The Name of the Voice

Easter Weekend was a good one. I visited my parents for the first time since Christmas, my boys were thrilled by three different Easter Egg hunts and ridiculously full baskets, and I actually ended up feeling more or less rested for the first time in at least four months. (I have Spring Break to thank for that. One of the great things about being a teacher is that you never have to give up your childhood holidays.)

But the cherry on top was The Great Philadelphia Comic Con, a weekend fandom bash held in Oaks, about a dozen miles from the city. Early on Saturday morning I made the 175-mile drive from my parents’ to the Con, then quite contentedly drove back just three hours later.

I’ve never minded driving (or flying) long distances for short events. For years, I’ve done my best to take advantage of rare and special opportunities when they present themselves. In terms of my cultural interests, that includes going to concerts, attending lectures and readings, visiting traveling museum exhibits…you name it. I’m a bit dense in some ways, but I’m also fortunate that I realized, very early on, that you shouldn’t put off or ignore certain things – you simply have to do them, or risk losing the opportunities forever. This is applicable to every aspect of life, both great and small, but here, I’ll focus on things that fall under the categories I listed above.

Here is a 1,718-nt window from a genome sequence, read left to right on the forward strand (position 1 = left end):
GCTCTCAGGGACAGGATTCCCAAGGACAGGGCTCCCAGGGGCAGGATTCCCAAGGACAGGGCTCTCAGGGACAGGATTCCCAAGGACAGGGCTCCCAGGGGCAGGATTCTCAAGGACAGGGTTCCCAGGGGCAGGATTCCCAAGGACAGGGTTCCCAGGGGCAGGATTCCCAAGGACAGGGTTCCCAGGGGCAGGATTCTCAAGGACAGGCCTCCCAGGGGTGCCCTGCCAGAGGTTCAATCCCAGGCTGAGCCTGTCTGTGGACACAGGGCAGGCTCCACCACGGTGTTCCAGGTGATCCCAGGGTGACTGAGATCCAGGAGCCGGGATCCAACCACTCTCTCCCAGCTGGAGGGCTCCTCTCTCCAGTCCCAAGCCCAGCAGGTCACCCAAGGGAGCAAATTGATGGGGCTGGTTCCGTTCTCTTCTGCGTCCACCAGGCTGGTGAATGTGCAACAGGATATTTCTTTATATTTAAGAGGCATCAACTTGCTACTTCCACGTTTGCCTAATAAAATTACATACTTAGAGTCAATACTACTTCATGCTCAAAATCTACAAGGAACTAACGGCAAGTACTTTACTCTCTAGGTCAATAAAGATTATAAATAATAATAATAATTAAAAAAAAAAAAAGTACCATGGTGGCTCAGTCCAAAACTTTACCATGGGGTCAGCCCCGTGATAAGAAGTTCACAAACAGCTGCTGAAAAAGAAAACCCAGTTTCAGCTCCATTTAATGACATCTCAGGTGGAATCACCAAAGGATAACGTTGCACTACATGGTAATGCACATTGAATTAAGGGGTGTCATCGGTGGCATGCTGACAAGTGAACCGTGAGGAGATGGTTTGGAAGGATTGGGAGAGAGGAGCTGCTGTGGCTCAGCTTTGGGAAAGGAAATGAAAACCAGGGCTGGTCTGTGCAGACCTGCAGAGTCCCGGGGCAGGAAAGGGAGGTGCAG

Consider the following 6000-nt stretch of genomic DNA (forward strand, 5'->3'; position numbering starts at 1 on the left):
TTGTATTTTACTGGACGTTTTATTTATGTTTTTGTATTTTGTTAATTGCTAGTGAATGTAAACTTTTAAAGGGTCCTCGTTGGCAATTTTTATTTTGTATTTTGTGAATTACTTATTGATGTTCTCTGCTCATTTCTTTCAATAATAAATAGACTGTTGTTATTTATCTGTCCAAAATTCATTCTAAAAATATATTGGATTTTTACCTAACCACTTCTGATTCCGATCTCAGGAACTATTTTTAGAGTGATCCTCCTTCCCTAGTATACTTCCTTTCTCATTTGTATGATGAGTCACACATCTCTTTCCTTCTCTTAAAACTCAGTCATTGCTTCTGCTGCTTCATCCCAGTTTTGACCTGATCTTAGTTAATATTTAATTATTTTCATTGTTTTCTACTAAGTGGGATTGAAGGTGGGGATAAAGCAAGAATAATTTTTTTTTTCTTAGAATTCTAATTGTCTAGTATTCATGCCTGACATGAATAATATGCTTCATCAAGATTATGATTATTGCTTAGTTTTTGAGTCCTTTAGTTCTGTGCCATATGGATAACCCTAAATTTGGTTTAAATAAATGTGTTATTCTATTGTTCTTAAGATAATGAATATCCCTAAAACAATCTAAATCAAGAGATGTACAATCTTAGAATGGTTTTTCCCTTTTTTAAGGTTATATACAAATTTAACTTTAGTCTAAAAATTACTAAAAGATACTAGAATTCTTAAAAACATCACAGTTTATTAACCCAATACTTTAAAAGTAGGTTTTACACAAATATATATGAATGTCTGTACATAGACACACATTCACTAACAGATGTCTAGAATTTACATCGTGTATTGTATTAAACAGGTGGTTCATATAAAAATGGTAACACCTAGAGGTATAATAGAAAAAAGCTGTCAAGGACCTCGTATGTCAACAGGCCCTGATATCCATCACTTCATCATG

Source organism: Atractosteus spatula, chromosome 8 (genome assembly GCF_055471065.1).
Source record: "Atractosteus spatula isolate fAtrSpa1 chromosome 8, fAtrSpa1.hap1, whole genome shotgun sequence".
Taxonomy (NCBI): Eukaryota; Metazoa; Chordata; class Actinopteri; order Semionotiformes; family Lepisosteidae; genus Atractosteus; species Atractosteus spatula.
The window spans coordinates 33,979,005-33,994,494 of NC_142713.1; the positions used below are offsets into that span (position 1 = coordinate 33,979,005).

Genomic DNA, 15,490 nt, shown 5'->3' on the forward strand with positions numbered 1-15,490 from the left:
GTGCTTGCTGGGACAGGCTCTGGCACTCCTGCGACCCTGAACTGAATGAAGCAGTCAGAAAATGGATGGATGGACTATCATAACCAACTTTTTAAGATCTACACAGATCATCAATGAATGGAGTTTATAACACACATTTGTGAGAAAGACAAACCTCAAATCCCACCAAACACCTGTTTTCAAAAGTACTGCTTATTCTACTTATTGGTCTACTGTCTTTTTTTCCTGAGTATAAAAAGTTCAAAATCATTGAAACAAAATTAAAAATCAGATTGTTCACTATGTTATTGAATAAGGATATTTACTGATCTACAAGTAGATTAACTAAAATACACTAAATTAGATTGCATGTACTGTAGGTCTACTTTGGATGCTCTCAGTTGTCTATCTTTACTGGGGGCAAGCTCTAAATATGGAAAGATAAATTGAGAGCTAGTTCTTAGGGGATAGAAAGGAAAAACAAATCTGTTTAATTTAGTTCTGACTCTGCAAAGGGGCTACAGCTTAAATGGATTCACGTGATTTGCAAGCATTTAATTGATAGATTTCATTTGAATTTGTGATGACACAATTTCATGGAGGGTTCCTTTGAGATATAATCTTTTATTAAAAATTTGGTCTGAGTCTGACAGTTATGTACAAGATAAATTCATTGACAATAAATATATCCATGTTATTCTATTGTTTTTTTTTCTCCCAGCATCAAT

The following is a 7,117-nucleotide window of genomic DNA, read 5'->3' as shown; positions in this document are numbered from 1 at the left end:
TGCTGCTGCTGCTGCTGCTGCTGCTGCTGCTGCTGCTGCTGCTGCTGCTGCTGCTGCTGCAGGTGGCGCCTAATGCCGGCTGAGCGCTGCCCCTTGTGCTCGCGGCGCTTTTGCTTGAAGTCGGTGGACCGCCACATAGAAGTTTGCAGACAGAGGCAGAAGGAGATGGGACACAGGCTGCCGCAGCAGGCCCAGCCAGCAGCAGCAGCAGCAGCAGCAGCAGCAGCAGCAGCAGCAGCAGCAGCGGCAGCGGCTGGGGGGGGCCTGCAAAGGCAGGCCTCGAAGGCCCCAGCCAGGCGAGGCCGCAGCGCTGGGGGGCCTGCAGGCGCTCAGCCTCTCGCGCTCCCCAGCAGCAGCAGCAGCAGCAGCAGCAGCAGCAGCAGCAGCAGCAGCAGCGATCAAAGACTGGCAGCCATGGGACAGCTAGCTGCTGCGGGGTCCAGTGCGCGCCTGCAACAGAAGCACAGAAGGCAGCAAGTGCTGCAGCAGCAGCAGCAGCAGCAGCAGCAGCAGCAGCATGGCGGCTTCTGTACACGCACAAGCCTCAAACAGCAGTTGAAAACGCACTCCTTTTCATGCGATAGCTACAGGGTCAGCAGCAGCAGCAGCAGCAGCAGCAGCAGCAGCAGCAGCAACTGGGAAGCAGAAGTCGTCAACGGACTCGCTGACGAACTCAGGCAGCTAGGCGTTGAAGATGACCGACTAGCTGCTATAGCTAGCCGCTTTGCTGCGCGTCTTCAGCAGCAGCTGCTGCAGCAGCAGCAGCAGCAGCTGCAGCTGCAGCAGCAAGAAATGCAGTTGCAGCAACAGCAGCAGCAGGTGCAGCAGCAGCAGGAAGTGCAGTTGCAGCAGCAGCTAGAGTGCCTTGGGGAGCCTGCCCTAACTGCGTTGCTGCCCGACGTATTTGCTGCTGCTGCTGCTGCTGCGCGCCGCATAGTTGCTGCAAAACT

A few examples:

In 2005, the remaining members of my favorite band, Queen, went on tour for the first time in almost 20 years…but only dates in Europe and the UK had been announced. “Go,” a small but insistent voice in the back of my mind demanded. So I renewed my passport, flew from Pittsburgh to New York, and then from New York to Birmingham, England. Once there, I took a taxi to my hotel, dropped off my stuff, walked over to the arena, waited in line for 11 hours, and ended up in the front row, nine feet away from my musical heroes Brian May and Roger Taylor. It was worth every cent, every mile, and every jetlagged moment.

In 2006, Stephen King, J.K. Rowling, and John Irving announced a benefit reading at Radio City Music Hall for Doctors Without Borders. “Go,” the voice told me. So I bought a ticket and drove with a friend to New York City. That night, Stephen King read the great pie eating contest scene from Stand by Me (“The Body”), Rowling read from the newly-published Harry Potter and the Half-Blood Prince, and Irving killed it with a scene from A Prayer for Owen Meany. To the best of my knowledge, Rowling hasn’t given a reading in the States since, and most of Stephen King’s few public appearances are now limited to signings that draw overnight lines—speeches and public readings are as rare as hen’s teeth. But that particular night, there they both were…and there I was, rapt in my plush seat, applauding each of them along with the rest of the crowd.